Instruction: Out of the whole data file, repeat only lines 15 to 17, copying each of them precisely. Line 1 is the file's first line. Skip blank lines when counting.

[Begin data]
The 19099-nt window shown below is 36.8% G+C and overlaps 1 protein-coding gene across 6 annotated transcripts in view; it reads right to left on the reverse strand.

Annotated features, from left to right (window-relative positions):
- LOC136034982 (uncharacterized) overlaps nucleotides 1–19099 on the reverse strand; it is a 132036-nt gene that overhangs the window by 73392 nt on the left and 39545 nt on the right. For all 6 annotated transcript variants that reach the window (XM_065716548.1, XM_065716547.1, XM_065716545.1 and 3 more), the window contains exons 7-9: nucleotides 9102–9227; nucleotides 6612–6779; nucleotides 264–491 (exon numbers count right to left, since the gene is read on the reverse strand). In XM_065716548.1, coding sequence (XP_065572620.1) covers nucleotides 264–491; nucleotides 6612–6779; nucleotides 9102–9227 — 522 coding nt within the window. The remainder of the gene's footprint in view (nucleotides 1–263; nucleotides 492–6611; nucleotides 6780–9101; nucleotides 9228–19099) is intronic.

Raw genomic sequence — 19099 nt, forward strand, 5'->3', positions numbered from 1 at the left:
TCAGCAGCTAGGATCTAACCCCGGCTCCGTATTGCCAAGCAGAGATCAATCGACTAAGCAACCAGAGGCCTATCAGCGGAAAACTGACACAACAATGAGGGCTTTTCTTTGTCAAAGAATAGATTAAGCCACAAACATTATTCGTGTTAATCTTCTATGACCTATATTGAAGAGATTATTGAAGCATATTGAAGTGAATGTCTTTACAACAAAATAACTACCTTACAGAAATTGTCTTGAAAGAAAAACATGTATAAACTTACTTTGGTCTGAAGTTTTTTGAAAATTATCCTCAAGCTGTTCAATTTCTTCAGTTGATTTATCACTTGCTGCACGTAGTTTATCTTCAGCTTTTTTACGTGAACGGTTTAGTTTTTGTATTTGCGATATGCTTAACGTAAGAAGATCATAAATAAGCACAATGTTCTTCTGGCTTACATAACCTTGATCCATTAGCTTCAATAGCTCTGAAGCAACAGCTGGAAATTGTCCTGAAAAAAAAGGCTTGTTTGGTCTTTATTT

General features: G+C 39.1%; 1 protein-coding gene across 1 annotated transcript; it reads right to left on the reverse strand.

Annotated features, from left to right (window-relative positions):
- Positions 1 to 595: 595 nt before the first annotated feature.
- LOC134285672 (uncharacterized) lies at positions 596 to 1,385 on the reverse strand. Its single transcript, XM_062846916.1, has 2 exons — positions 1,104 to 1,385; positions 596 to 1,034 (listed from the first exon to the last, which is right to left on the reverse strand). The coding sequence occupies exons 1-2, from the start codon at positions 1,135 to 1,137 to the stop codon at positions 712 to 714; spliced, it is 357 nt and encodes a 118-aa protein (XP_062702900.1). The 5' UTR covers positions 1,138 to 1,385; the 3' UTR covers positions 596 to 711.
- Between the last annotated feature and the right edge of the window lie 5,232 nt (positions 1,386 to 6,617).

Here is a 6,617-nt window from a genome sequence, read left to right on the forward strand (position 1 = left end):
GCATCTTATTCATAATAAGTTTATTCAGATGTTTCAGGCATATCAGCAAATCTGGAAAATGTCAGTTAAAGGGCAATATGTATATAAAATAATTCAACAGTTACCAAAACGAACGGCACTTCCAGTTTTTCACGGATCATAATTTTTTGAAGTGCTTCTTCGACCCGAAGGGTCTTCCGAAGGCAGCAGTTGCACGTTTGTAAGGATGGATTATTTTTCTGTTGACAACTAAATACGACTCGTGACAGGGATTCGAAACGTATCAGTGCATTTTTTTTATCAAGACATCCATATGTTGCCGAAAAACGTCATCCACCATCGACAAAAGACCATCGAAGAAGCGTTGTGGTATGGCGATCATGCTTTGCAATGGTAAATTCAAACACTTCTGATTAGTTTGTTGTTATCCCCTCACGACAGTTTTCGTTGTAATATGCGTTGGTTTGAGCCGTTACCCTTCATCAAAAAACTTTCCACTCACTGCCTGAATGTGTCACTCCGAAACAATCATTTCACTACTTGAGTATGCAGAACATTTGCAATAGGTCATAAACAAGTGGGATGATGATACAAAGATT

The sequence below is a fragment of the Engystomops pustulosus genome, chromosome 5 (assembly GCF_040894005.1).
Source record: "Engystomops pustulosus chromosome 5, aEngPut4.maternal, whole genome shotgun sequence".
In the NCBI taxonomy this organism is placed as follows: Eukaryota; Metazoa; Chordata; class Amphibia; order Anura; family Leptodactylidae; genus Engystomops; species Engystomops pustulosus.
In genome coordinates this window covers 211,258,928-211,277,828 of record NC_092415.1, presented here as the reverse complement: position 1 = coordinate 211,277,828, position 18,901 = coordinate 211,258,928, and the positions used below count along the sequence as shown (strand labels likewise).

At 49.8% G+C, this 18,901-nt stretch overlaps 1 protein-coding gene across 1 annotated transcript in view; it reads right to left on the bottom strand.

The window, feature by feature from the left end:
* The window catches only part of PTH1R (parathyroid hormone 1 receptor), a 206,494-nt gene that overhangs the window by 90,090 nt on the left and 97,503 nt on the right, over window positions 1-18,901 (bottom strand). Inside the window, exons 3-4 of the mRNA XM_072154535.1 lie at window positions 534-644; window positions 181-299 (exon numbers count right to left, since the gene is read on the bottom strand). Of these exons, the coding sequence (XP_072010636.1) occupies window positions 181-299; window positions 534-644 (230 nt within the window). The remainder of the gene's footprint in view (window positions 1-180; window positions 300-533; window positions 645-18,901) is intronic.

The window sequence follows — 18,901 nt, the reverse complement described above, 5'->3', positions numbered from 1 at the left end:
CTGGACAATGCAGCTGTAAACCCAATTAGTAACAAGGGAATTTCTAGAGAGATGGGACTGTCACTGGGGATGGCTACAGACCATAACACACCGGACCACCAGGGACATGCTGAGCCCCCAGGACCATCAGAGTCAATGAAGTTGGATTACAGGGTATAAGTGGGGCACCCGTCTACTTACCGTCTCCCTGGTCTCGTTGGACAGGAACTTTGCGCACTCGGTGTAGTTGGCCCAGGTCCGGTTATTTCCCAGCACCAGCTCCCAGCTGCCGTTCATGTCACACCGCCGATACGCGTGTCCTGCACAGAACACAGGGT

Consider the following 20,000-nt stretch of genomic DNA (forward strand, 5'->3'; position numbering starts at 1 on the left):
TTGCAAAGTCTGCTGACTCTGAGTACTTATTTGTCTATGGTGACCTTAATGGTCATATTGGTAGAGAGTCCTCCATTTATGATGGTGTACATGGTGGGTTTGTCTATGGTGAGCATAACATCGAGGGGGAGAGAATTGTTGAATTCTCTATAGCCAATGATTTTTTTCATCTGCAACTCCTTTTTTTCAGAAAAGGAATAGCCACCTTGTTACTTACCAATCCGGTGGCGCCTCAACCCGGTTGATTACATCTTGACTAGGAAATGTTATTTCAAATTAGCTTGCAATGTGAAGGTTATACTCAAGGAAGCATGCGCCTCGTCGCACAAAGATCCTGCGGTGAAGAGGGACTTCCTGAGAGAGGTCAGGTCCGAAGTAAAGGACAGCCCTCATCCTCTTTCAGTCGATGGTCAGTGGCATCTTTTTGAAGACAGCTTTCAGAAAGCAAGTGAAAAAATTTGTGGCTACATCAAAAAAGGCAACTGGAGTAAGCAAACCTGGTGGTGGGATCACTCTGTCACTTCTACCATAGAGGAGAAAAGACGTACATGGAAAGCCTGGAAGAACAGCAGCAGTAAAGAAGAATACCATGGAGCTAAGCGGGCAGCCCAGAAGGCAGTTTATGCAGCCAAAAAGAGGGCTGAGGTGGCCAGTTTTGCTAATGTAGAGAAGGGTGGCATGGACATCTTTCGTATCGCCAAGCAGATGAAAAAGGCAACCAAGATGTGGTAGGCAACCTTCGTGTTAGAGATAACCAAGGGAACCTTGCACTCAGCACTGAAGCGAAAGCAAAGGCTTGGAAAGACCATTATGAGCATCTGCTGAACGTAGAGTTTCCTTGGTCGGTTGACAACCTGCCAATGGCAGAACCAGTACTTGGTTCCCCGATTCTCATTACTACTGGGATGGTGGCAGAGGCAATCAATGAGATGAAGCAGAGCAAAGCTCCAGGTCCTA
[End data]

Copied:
In the NCBI taxonomy this organism is placed as follows: Eukaryota; Metazoa; Chordata; class Amphibia; order Anura; family Leptodactylidae; genus Engystomops; species Engystomops pustulosus.
In genome coordinates this window covers 211,258,928-211,277,828 of record NC_092415.1, presented here as the reverse complement: position 1 = coordinate 211,277,828, position 18,901 = coordinate 211,258,928, and the positions used below count along the sequence as shown (strand labels likewise).

At 49.8% G+C, this 18,901-nt stretch overlaps 1 protein-coding gene across 1 annotated transcript in view; it reads right to left on the bottom strand.